Excerpts From Turn Here Sweet Corn
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Page 118: We hear bulldozers start up, back where the school will be built. Martin and I meet eyes, but we don’t say anything. He glances sideways at Eliza, then back to me. I tip my head toward the wire, and we keep planting. The idling engine changes to the crushing and falling of trees and the beep-beep of backup warning. Eliza drops her basket and runs to her tree. Maize dumps the beetles and squishes them under his bare heel. He sends the jar flying into the woods and then takes off running toward the bulldozers . . . more –An Excerpt from Atina Diffley’s New Book, Turn Here Sweet Corn: Organic Farming Works | Heavy Table | April 2, 2012
Cold, Hard Water
An explosion of light rips me out of deep sleep. Behind the flash is a deafening boom. The sky sparks again, a fused web of tearing lines. Wind jumps in, straight on from the west, driving hard rain against the house. I crank the window closed but not quickly enough—the bed and I are drenched. I hear tiny pings against the glass.
Damn. I look at the date on the clock, June 8, 2005. Not now.
Maybe if I go back to sleep, I’ll find I’m just having a nightmare. I curl into a ball at the foot of the bed and squeeze my eyes tight. If I can’t see it, maybe it isn’t true. I pinch my ears closed between my forefingers and thumbs. Maybe if I don’t hear it. But it just grows louder, harder, and faster.
I sit up and peer out the window trying to see how big it is, but it’s completely black outside, then blinding light. The sound is huge now, thumping, bouncing, and rolling off the steel roofs of the outbuildings and echoing between them. Loose metal on equipment is banging and slapping. Small branches are pelting the glass of the window and the wall of the house. I slide out of bed and find Martin standing at the open kitchen door.
Light spills out onto the deck and illuminates the hail. He takes my hand. We would have to shout to talk. The hailstones are hitting the deck and ricocheting, flat three-inch saucers with rough, serrated edges and opaque white centers. I feel a sharp burning on my leg, look down at my calf, and see a long scratch. Blood wells up along the line.
The sound changes from a wide thumping to a hammerhead pounding, and the hail becomes perfectly clear, smooth balls, as big as a B-size potato. They hit and bounce upward, fall and bounce again. The pounding beats in the thought of everyone and everything exposed to the storm. Laura and Adam in their first year starting out, did they ever think about hail when they were dreaming about farming? The pounding says think: think about the baby birds in their nests with only leaves for a roof. Think about the Hmong family down the road; sometimes they sleep overnight in plywood shacks alongside their vegetable plots. What about the twin fawns that bed down in the bush willows? Are they crying?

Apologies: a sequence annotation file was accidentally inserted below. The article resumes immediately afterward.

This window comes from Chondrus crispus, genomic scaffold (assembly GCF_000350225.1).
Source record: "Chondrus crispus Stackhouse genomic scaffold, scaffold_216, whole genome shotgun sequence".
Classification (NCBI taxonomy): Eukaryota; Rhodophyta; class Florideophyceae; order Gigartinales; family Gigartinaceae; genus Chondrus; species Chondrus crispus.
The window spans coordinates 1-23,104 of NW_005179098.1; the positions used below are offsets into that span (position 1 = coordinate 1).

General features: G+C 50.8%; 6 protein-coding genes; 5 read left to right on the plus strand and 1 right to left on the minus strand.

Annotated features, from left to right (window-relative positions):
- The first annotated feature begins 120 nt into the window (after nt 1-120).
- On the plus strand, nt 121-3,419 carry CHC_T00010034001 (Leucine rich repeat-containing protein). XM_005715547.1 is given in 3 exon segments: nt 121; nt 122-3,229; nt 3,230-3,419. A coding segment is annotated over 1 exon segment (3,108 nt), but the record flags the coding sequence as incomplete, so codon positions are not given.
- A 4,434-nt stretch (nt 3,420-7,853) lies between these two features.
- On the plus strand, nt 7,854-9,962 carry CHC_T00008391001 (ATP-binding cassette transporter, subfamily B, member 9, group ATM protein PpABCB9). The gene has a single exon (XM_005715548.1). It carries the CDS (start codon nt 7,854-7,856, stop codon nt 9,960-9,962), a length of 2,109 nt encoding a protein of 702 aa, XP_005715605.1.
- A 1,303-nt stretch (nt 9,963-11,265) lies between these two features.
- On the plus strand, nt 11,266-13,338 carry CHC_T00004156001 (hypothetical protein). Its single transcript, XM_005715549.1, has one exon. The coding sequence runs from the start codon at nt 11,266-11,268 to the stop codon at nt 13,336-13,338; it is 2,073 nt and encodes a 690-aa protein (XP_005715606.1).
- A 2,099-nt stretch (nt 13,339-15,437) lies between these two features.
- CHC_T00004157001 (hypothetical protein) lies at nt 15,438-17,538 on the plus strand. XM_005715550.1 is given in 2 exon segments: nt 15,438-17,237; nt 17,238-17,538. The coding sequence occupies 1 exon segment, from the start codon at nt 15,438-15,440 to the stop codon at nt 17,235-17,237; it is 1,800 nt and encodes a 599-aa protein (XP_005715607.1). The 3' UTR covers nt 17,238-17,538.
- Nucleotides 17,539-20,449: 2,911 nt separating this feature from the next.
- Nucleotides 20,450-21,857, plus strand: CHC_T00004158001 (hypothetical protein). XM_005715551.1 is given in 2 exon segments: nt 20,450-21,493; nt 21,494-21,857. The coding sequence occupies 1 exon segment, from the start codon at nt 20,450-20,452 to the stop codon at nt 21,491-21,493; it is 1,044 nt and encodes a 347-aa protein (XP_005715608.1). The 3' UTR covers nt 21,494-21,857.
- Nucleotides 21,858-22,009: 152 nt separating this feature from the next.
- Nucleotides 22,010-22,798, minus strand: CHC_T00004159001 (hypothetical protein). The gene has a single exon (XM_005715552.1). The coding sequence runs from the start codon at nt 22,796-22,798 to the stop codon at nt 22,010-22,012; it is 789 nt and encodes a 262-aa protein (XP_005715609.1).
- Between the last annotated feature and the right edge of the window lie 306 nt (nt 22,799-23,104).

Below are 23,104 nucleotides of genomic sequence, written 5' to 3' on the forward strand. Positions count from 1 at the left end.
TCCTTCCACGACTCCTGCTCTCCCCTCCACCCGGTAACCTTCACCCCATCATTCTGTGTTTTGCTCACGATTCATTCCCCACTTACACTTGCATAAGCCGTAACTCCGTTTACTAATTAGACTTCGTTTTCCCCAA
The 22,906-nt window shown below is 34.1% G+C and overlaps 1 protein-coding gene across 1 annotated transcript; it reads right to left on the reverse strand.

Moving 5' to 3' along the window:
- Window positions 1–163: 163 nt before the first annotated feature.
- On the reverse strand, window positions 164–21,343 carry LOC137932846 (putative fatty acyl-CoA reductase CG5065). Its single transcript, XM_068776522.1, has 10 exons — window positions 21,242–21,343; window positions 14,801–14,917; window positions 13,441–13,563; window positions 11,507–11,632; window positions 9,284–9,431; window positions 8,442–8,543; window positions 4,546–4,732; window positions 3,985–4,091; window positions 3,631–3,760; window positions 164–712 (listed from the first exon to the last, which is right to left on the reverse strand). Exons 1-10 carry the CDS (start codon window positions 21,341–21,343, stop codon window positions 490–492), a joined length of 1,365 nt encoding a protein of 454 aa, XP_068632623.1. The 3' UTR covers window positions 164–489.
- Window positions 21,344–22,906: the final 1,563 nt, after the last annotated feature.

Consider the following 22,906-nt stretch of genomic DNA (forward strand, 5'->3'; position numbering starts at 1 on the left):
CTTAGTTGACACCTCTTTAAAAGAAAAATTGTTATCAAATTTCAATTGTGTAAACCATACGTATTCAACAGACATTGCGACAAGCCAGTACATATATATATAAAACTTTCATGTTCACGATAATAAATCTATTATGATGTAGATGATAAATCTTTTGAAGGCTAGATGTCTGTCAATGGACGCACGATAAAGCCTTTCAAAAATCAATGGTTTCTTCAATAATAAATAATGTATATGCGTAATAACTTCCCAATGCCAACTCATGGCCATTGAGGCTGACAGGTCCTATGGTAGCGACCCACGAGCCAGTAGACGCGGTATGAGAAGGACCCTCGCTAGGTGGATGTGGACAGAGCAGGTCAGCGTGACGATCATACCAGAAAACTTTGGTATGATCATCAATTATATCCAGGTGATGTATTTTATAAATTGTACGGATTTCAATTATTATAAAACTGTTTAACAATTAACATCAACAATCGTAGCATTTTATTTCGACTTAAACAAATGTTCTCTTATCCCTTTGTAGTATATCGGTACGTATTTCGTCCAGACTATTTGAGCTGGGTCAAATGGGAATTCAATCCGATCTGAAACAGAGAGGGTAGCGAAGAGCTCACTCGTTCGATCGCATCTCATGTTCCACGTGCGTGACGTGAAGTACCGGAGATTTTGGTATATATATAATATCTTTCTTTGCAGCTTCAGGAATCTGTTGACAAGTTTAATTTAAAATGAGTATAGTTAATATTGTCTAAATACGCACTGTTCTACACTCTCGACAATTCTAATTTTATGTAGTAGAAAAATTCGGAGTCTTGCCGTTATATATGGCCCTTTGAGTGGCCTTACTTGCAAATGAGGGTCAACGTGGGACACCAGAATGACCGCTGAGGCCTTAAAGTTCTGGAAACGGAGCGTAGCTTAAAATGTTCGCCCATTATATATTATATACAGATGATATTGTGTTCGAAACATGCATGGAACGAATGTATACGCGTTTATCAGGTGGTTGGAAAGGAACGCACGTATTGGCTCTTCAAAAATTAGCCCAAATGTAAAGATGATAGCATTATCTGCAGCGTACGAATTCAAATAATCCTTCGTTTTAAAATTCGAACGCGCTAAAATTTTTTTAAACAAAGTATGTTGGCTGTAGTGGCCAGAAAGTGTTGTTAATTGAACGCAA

A hailstone is just hard, cold water. I love water. I need water. I imagine water flowing and plants drinking. More than half of my body is water. What happens when I am cold and hard? I think about winter and snow and trees sleeping. But this is June and everything is growing. I don’t know what purpose hail has.
The deck is completely white now. No wood is showing. I can see Meagan’s and Sarah’s lights on. Their cabins have metal roofs; the sound inside must be terrifying. I wish they were up here in the safety of the brick house. It is impossible to travel between the homes. I can only wait until it is over.
Martin makes a nest of blankets on the floor, and we crawl into it. His arms are calm strength. I imagine the parent birds with their sheltering wings wrapped around their babies. If only we could together be a shield around our fields. I remind myself that we’ve survived storms before. I say, “Remember the one-hundred-mile-an- hour, straight-line wind that blew out of Saint Peter?”
We had been doing routine spring work—I was in the greenhouse, Martin was fixing tractors—when it raced in. In just a few short minutes it knocked over four of the biggest bur oaks on the farm, three-hundred-year-old trees that had previously survived prairie fires and lightning strikes. And then it left, just blew out and on east as abruptly as it came.
“Remember July 23, 1987, when it rained eleven inches?” Martin says.
I will never forget that image. The clouds were dense and black and boiling in deep cups shaped like the bottom of an egg carton. We had our heads bent to the ground planting broccoli so we didn’t notice it coming until the light changed and Bobby Mueller Junior said, “We’re going to get floored.” We tried to finish the row, but the rain came down in one solid sheet instead of drops. We had to just leave the equipment in the middle of the field. Everywhere was instantly running mud. We couldn’t drive or even see the ground. All we could do was trudge with tiny, careful steps through the muck toward the house, holding hands in a line. We put the kids in the middle. The lightning and thunder were right there, we didn’t dare stop, and we were fools to be in it.
That was the storm where I gained a true understanding of the word saturated, when soil has absorbed water to its full capacity, and what happens when it simply can’t take any more. I wonder what happens when people can’t take any more? . . . download first chapter of Turn Here Sweet Corn